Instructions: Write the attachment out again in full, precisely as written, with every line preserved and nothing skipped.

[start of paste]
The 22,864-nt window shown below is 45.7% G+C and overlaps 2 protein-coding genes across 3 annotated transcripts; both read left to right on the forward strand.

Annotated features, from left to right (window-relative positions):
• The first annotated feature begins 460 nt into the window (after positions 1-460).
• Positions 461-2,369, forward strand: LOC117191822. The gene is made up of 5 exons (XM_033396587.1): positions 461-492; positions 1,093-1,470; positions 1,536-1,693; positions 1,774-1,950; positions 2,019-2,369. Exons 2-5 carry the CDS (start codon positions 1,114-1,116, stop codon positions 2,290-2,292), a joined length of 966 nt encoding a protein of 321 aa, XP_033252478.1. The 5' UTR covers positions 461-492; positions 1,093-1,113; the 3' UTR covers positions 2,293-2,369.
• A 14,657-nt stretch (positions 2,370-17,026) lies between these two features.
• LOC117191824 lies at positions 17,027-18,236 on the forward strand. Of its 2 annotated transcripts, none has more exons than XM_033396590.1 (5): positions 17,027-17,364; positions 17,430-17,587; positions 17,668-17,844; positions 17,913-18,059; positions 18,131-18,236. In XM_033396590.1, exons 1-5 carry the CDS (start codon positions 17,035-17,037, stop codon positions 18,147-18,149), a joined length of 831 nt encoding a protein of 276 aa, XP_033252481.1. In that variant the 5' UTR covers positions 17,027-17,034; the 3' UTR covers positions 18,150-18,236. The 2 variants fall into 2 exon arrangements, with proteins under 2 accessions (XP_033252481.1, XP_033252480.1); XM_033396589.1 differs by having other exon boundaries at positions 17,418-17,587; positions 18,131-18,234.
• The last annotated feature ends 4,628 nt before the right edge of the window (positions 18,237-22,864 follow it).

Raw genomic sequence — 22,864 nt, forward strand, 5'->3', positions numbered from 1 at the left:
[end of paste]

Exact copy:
The 22,864-nt window shown below is 45.7% G+C and overlaps 2 protein-coding genes across 3 annotated transcripts; both read left to right on the forward strand.

Annotated features, from left to right (window-relative positions):
• The first annotated feature begins 460 nt into the window (after positions 1-460).
• Positions 461-2,369, forward strand: LOC117191822. The gene is made up of 5 exons (XM_033396587.1): positions 461-492; positions 1,093-1,470; positions 1,536-1,693; positions 1,774-1,950; positions 2,019-2,369. Exons 2-5 carry the CDS (start codon positions 1,114-1,116, stop codon positions 2,290-2,292), a joined length of 966 nt encoding a protein of 321 aa, XP_033252478.1. The 5' UTR covers positions 461-492; positions 1,093-1,113; the 3' UTR covers positions 2,293-2,369.
• A 14,657-nt stretch (positions 2,370-17,026) lies between these two features.
• LOC117191824 lies at positions 17,027-18,236 on the forward strand. Of its 2 annotated transcripts, none has more exons than XM_033396590.1 (5): positions 17,027-17,364; positions 17,430-17,587; positions 17,668-17,844; positions 17,913-18,059; positions 18,131-18,236. In XM_033396590.1, exons 1-5 carry the CDS (start codon positions 17,035-17,037, stop codon positions 18,147-18,149), a joined length of 831 nt encoding a protein of 276 aa, XP_033252481.1. In that variant the 5' UTR covers positions 17,027-17,034; the 3' UTR covers positions 18,150-18,236. The 2 variants fall into 2 exon arrangements, with proteins under 2 accessions (XP_033252481.1, XP_033252480.1); XM_033396589.1 differs by having other exon boundaries at positions 17,418-17,587; positions 18,131-18,234.
• The last annotated feature ends 4,628 nt before the right edge of the window (positions 18,237-22,864 follow it).

Raw genomic sequence — 22,864 nt, forward strand, 5'->3', positions numbered from 1 at the left: